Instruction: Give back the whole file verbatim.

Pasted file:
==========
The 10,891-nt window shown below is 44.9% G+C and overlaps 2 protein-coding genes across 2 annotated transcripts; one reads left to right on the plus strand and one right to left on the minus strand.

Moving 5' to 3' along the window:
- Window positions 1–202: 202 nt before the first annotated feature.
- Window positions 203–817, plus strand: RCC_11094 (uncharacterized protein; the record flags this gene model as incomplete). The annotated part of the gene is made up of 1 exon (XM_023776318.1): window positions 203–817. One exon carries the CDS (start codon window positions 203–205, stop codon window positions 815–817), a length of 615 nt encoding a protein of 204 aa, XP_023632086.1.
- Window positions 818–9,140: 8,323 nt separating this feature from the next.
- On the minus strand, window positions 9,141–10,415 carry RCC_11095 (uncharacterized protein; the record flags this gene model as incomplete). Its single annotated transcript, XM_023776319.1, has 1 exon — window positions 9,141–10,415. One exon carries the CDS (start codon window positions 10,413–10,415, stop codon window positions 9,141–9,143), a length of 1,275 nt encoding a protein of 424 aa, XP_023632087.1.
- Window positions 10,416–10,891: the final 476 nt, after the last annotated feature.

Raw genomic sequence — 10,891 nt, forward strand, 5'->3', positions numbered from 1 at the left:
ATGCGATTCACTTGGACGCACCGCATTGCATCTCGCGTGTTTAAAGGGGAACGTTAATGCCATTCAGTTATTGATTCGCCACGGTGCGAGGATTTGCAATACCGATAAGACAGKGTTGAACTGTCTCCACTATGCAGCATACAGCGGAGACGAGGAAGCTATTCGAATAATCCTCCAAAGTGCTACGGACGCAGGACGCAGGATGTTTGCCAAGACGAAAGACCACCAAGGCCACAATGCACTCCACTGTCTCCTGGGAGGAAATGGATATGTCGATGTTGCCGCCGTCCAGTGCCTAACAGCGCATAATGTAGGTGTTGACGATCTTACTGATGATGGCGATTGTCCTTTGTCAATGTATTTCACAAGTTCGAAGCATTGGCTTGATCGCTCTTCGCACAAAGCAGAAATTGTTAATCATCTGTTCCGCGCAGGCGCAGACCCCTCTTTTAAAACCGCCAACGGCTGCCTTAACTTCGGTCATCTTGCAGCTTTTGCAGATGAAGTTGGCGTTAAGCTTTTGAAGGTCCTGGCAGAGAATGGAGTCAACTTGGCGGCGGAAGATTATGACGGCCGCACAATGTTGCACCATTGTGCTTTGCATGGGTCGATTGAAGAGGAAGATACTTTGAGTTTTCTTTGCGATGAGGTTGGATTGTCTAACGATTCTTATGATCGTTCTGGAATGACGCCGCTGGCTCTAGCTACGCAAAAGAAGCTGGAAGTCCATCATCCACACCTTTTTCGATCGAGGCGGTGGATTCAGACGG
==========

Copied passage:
The 10,891-nt window shown below is 44.9% G+C and overlaps 2 protein-coding genes across 2 annotated transcripts; one reads left to right on the plus strand and one right to left on the minus strand.

Moving 5' to 3' along the window:
- Window positions 1–202: 202 nt before the first annotated feature.
- Window positions 203–817, plus strand: RCC_11094 (uncharacterized protein; the record flags this gene model as incomplete). The annotated part of the gene is made up of 1 exon (XM_023776318.1): window positions 203–817. One exon carries the CDS (start codon window positions 203–205, stop codon window positions 815–817), a length of 615 nt encoding a protein of 204 aa, XP_023632086.1.
- Window positions 818–9,140: 8,323 nt separating this feature from the next.
- On the minus strand, window positions 9,141–10,415 carry RCC_11095 (uncharacterized protein; the record flags this gene model as incomplete). Its single annotated transcript, XM_023776319.1, has 1 exon — window positions 9,141–10,415. One exon carries the CDS (start codon window positions 10,413–10,415, stop codon window positions 9,141–9,143), a length of 1,275 nt encoding a protein of 424 aa, XP_023632087.1.
- Window positions 10,416–10,891: the final 476 nt, after the last annotated feature.

Raw genomic sequence — 10,891 nt, forward strand, 5'->3', positions numbered from 1 at the left:
ATGCGATTCACTTGGACGCACCGCATTGCATCTCGCGTGTTTAAAGGGGAACGTTAATGCCATTCAGTTATTGATTCGCCACGGTGCGAGGATTTGCAATACCGATAAGACAGKGTTGAACTGTCTCCACTATGCAGCATACAGCGGAGACGAGGAAGCTATTCGAATAATCCTCCAAAGTGCTACGGACGCAGGACGCAGGATGTTTGCCAAGACGAAAGACCACCAAGGCCACAATGCACTCCACTGTCTCCTGGGAGGAAATGGATATGTCGATGTTGCCGCCGTCCAGTGCCTAACAGCGCATAATGTAGGTGTTGACGATCTTACTGATGATGGCGATTGTCCTTTGTCAATGTATTTCACAAGTTCGAAGCATTGGCTTGATCGCTCTTCGCACAAAGCAGAAATTGTTAATCATCTGTTCCGCGCAGGCGCAGACCCCTCTTTTAAAACCGCCAACGGCTGCCTTAACTTCGGTCATCTTGCAGCTTTTGCAGATGAAGTTGGCGTTAAGCTTTTGAAGGTCCTGGCAGAGAATGGAGTCAACTTGGCGGCGGAAGATTATGACGGCCGCACAATGTTGCACCATTGTGCTTTGCATGGGTCGATTGAAGAGGAAGATACTTTGAGTTTTCTTTGCGATGAGGTTGGATTGTCTAACGATTCTTATGATCGTTCTGGAATGACGCCGCTGGCTCTAGCTACGCAAAAGAAGCTGGAAGTCCATCATCCACACCTTTTTCGATCGAGGCGGTGGATTCAGACGG